Indices Trading Strategies

When trading on an index, one is making trading decisions based on the combined value of a portfolio of stocks from a range of companies, rather than individual stocks from a single company. So, which areas can you study and focus on to try and maximize your chances of making a profit when trading indices? Here are some points to consider:

  • 01

    Research Relevant Market Sectors

    Before trading an index, examine that index’s component parts; is the index composed of shares from a range of industries, or do many of its shares belong to a particular market sector? The answers to these questions will give you a better understanding of the ways in which the value of an index may be influenced.

    For instance, companies listed on the FTSE 100 index are those with the highest market capitalization in the UK and represent approximately 80% of the wealth of the London Stock Exchange. For this reason, the FTSE 100 provides a good snapshot of market activity for UK companies. Additionally, over 10% of the shares listed on the FTSE 100 are mining and energy shares. Changes to the prices of commodities related to these sectors might lead to commodity-related stocks rising or falling, and so could significantly affect the value of the index.

    When deciding which index to trade, it is also worth considering the number of listings that make up an equity index – the number of companies listed on an index can range widely; some will only have a few tens of companies, whilst others can contain thousands.

  • 02

    Study the Relationship Between Currencies and Indices

    It is important to have an understanding of an index’s sensitivity to currency rates, as there is typically a correlation between the relative strength of a country’s currency and the value of its domestic indices.

    For example, the value of American indices generally increases with the demand for US Dollars. This may be partly due to foreign investment – as a growing number of traders invest in US stocks, they must first purchase USDs to buy American stocks, in turn causing US indices to increase in value.

  • 03

    Search for Correlations Between Commodities and a Country’s Domestic Index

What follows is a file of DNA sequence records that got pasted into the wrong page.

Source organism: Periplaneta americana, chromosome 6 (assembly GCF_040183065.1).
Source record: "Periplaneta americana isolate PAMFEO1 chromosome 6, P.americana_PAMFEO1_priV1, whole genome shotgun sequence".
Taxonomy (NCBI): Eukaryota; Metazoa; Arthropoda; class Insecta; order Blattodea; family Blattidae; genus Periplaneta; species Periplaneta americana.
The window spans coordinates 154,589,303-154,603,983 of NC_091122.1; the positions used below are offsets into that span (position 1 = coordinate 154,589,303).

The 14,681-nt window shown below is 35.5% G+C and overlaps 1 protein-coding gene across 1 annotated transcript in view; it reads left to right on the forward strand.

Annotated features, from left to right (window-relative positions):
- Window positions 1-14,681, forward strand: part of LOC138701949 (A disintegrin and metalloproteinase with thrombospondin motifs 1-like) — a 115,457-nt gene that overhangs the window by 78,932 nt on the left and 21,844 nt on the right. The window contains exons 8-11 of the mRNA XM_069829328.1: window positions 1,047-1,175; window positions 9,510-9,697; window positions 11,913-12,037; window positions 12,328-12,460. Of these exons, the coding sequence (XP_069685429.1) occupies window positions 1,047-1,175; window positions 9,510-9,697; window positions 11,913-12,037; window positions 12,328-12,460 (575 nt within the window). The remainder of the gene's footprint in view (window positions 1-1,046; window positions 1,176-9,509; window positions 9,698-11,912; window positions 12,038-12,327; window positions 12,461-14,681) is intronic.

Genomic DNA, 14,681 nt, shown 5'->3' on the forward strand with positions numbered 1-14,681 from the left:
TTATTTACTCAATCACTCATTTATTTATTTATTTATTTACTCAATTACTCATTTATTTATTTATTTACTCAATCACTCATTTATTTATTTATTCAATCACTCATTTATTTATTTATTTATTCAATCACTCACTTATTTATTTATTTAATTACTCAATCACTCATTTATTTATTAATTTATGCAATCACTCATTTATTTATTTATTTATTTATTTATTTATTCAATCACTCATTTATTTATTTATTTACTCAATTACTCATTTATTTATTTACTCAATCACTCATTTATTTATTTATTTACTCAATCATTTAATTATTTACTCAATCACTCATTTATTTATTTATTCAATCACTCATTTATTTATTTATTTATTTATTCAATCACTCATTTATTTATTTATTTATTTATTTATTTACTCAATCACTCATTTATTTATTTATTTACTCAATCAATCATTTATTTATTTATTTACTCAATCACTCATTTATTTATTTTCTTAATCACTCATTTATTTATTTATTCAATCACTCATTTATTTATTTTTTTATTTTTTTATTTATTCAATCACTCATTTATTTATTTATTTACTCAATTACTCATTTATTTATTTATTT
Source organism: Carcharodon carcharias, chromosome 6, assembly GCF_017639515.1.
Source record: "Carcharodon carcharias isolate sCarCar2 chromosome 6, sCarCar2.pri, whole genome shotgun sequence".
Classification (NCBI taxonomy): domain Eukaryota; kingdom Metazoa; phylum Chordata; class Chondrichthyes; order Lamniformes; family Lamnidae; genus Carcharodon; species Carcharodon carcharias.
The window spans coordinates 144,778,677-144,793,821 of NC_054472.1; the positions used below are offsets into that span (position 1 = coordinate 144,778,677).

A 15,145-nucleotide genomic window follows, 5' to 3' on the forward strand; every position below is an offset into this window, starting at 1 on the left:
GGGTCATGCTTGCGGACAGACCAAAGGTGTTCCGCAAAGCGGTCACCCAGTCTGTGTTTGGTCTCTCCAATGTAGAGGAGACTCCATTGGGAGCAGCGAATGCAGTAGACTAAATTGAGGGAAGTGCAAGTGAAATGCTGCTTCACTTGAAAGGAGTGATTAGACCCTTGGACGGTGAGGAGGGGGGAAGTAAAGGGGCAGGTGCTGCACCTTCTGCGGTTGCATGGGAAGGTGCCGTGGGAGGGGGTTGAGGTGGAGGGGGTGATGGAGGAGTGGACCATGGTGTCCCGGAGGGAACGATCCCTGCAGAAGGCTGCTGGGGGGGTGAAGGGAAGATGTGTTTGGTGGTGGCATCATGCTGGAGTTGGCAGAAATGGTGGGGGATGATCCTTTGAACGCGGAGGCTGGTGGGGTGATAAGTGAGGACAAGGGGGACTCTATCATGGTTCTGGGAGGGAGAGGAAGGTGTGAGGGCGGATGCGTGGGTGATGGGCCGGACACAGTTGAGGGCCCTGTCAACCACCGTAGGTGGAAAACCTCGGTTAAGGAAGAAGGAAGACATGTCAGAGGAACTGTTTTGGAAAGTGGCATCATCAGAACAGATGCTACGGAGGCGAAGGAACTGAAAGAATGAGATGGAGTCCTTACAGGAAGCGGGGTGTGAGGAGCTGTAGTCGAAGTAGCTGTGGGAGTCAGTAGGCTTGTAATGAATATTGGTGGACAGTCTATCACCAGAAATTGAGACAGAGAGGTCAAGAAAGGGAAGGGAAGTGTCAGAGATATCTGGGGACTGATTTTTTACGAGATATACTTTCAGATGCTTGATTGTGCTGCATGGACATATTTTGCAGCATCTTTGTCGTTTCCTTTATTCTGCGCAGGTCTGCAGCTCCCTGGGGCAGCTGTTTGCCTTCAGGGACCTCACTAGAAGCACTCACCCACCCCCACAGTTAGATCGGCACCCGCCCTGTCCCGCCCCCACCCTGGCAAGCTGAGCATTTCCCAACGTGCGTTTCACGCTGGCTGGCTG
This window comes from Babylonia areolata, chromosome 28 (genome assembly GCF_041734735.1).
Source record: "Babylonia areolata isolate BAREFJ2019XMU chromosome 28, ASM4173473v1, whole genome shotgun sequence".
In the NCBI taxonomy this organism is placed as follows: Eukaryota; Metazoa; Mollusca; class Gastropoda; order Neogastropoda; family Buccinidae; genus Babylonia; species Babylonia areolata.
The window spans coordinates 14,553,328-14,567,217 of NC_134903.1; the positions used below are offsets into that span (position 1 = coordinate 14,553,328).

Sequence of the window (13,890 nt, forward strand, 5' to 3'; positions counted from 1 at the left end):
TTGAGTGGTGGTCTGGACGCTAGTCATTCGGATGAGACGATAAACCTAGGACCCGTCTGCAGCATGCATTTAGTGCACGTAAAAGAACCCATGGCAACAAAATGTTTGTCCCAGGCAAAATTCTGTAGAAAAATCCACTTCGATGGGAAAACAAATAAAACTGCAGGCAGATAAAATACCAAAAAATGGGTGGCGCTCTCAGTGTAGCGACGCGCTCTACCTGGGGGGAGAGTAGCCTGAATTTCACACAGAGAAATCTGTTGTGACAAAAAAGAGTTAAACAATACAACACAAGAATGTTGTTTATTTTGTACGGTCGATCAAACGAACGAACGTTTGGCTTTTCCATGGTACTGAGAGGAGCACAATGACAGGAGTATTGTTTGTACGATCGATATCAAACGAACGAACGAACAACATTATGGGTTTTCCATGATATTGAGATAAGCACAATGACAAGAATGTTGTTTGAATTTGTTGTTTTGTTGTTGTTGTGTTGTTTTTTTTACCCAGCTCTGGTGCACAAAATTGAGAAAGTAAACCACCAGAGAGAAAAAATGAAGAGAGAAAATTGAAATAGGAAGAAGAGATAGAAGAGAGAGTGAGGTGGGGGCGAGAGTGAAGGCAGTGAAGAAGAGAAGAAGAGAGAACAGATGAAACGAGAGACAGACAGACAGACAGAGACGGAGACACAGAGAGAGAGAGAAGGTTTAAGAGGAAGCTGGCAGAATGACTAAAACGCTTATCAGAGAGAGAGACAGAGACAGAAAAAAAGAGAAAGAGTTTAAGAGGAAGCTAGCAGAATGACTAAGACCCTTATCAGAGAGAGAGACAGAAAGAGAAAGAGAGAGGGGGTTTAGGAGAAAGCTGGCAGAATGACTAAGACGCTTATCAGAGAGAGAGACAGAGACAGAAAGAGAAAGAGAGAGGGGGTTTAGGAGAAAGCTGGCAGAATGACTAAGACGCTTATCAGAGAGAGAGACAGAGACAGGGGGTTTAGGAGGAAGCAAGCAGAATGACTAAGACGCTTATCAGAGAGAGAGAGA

The relative value of certain currencies can be susceptible to change as commodity prices increase or decrese. An example of this is the price of oil. If oil prices decrease, say, because of weaker global demand, then Canada, an exporter of oil, would be at an economic disadvantage, whilst Japan, a major oil importer – would generally benefit.

    For this reason, it is advisable to study the movements of commodities that may affect the value of the index you are trading. Although correlations may fluctuate from day-to-day, over the long term, strong trends tend to occur, and searching and analysing these patterns could aid you in making better trading decisions.

  • 04

    Look Out for Changes to Index Listings

    The stocks listed on an index are subject to change over time due to factors such as market capitalisation and mergers and acquisitions. Here we describe these factors in a little more detail.

    Market capitalization:

    Many indices value a company in terms of market capitalization rather than sales or total asset figures. A company’s market capitalization is the total market value of its issued shares. This is calculated by multiplying the number of issued shares of a company with the current market price of one share.

    Because the total market capitalization of an index is affected by the individual share prices of the companies, as share prices fluctuate, an index’s value will change too. For example, as mentioned above, the FTSE 100 index represents an average of the share prices of the top 100 publicly traded companies on the London Stock Exchange. To ensure that the FTSE 100 reflects these top 100 companies, it is revised quarterly, in March, June, September and December. This makes the component stocks of an index subject to change over time.

    For example, if a company’s market capitalization plummets, its stocks may become too small to remain on the index that it is listed on. The company would then be demoted from that index, being replaced with a company with a higher market capitalization.


    The stocks listed on an index can also change when mergers occur.  When two businesses combine to form a new company, the stocks representing each company combine to form one tradable entity. An example of this is the merger of the UK companies, Dixons and Carphone Warehouse in 2014. The two previously separate stocks merged into Dixons Carphone.

    For more information on trading indices, it is worthwhile reading our ‘What are Indices?’ and ‘How to Trade Indices’ pages. To start trading on indices, sign up for an account, or register for a demo account to start practicing today.

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